Constitution of Namibia

The Constitution of Namibia is the supreme law of the Republic of Namibia. Adopted on February 9, 1990, a month prior to Namibia's independence from apartheid South Africa, it was written by an elected constituent assembly.

PreambleEdit

"Whereas recognition of the inherent dignity and the equal and inalienable rights of all members of the human family is indispensable for freedom, justice and peace; Whereas the said rights include the right of the individual to life, liberty and the pursuit of happiness, regardless of race, colour, ethnic origin, sex, religion, creed or social or economic status; Whereas the said rights are most effectively maintained and protected in a democratic society, where the government is responsible to freely elected representatives of the people, operating under a sovereign constitution and a free and independent judiciary; Whereas these rights have for so long been denied to the people of Namibia by colonialism, racism and apartheid; Whereas we the people of Namibia - have finally emerged victorious in our struggle against colonialism, racism and apartheid; are determined to adopt a Constitution which expresses for ourselves and our children our resolve to cherish and to protect the gains of our long struggle; desire to promote amongst all of us the dignity of the individual and the unity and integrity of the Namibian nation among and in association with the nations of the world; will strive to achieve national reconciliation and to foster peace, unity and a common loyalty to a single state; committed to these principles, have resolved to constitute the Republic of Namibia as a sovereign, secular, democratic and unitary State securing to all our citizens justice, liberty, equality, and fraternity. Now therefore, we the people of Namibia accept and adopt this Constitution as the fundamental law of our Sovereign and Independent Republic."[1]

ChaptersEdit

The Constitution consists of 21 chapters totaling 148 articles.

Chapter I The Republic

Article 1 Establishment of the Republic of Namibia and Identification of its Territory

Article 2 National Symbols

Article 3 Language

Chapter II Citizenship

Article 4 Acquisition and loss of Citizenship

Chapter III Fundamental Human Rights and Freedoms

Article 5 Protection of Fundamental Rights and Freedoms

Article 6 Protection of Life

Article 7 Protection and Liberty

Article 8 Respect for Human Dignity

Chapter IV Public Emergency, State of National Defence and Martial Law

Chapter V The President

Chapter VI The Cabinet

Chapter VII The National Assembly

Chapter VIII The National Council

Chapter IX The Administration of Justice

Chapter X The Ombudsman

Chapter XI Principles of State Policy

Chapter XII Regional and Local Government

Chapter XIII The Public Service Commission

Chapter XIV The Security Commission

Chapter XV The Police and Defence Forces and the Prison Service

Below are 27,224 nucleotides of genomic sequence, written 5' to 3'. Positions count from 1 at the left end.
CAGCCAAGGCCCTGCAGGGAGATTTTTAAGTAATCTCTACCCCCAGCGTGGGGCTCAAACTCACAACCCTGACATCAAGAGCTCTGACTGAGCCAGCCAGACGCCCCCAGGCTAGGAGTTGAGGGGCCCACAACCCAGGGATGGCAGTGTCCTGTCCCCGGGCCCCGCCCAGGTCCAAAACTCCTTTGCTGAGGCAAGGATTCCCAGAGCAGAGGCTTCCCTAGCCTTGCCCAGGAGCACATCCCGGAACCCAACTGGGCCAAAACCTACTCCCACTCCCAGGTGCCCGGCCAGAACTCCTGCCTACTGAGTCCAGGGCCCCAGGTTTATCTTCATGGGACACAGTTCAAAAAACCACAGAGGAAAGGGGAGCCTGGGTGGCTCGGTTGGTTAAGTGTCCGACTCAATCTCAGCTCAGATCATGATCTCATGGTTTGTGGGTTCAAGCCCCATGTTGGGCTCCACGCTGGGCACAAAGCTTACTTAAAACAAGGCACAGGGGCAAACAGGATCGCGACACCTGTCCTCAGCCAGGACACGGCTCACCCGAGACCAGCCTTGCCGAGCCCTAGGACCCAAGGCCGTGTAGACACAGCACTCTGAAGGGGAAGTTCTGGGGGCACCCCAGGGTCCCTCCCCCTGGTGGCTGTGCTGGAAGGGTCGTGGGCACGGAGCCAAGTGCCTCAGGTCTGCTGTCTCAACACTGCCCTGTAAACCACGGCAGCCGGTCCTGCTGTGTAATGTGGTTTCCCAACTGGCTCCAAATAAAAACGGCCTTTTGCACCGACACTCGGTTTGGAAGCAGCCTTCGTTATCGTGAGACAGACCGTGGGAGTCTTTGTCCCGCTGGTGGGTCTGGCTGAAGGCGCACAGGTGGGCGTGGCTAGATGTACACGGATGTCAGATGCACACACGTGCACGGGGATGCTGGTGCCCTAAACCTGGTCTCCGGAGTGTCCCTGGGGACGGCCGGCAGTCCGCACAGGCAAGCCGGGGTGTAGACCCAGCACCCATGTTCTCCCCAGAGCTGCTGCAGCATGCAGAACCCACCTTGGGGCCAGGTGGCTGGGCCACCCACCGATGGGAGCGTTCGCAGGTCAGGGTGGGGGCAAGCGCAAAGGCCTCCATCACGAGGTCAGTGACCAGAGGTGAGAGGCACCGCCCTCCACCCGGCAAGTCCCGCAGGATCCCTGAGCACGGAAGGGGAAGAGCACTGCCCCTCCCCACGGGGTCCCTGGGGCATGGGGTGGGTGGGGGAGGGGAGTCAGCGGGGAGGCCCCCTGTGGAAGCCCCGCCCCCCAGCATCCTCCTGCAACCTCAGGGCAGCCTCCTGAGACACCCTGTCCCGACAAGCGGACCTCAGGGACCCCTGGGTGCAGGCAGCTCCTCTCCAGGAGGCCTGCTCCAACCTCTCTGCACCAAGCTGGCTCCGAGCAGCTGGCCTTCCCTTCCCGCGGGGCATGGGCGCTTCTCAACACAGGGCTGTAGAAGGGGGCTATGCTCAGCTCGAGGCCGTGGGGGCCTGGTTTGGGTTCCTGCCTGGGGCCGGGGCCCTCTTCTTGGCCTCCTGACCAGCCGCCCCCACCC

Chapter XVI Finance

Chapter XVII Central Bank and National Planning Commission

Chapter XVIII Coming into Force of the Constitution

Chapter XX The Law in Force and Transitional Provisions

Chapter XXI Final Provisions[2]

Chapter 2, consisting of the single Article 4, is the major source of Namibian nationality law.[3]

AmendmentsEdit

Prior to the 2014 general elections, the Constitution was amended to increase the size of the parliament. The amendment saw an increase in the National Assembly from 78 seats (72 elected, 6 appointed by the President) to 104 (96 elected, 8 appointed). The National Council increased from 26 seats (two representatives from 13 regions) to 42 seats (three representatives from 14 regions, Kavango was split into Kavango East and Kavango West).[4] This expansion was introduced to allow for wider representation of the population,[5] although the real reason behind it was the newly introduced gender equality system of the ruling party SWAPO. This system would have pushed several male members out of parliament.[6] These changes were approved against the votes of opposition parties, as SWAPO had a two-thirds majority in Parliament.[7]

ReferencesEdit

  1. ^ http://www.namibweb.com/const.htm
  2. ^ "ICL > Namibia > Constitution".
  3. ^ Chipepera, Faith; Ruppel-Schlichting, Katharina G. "Children's right to citizenship". Children's Rights in Namibia (PDF). Konrad Adenauer Stiftung.
  4. ^ Quadri, Maryam Omolara; Thomas, Erika K (2018). "Women and political participation in Namibia and Nigeria: a comparative analysis of women in elective positions" (PDF). Journal for Studies in Humanities and Social Sciences. University of Namibia. 7 (2): 6–9. ISSN 2026-7215.
  5. ^ Iikela, Sakeus (24 August 2017). "Where is the opposition ... when Swapo is fighting itself?". The Namibian. pp. 6–7.
  6. ^ Namibia's 'zebra' politics could make it stand out from the global herd The Guardian, 8 July 2014
  7. ^ Iileka, Sakeus (11 November 2019). "Parties aim to break Swapo dominance". The Namibian. p. 1.

External linksEdit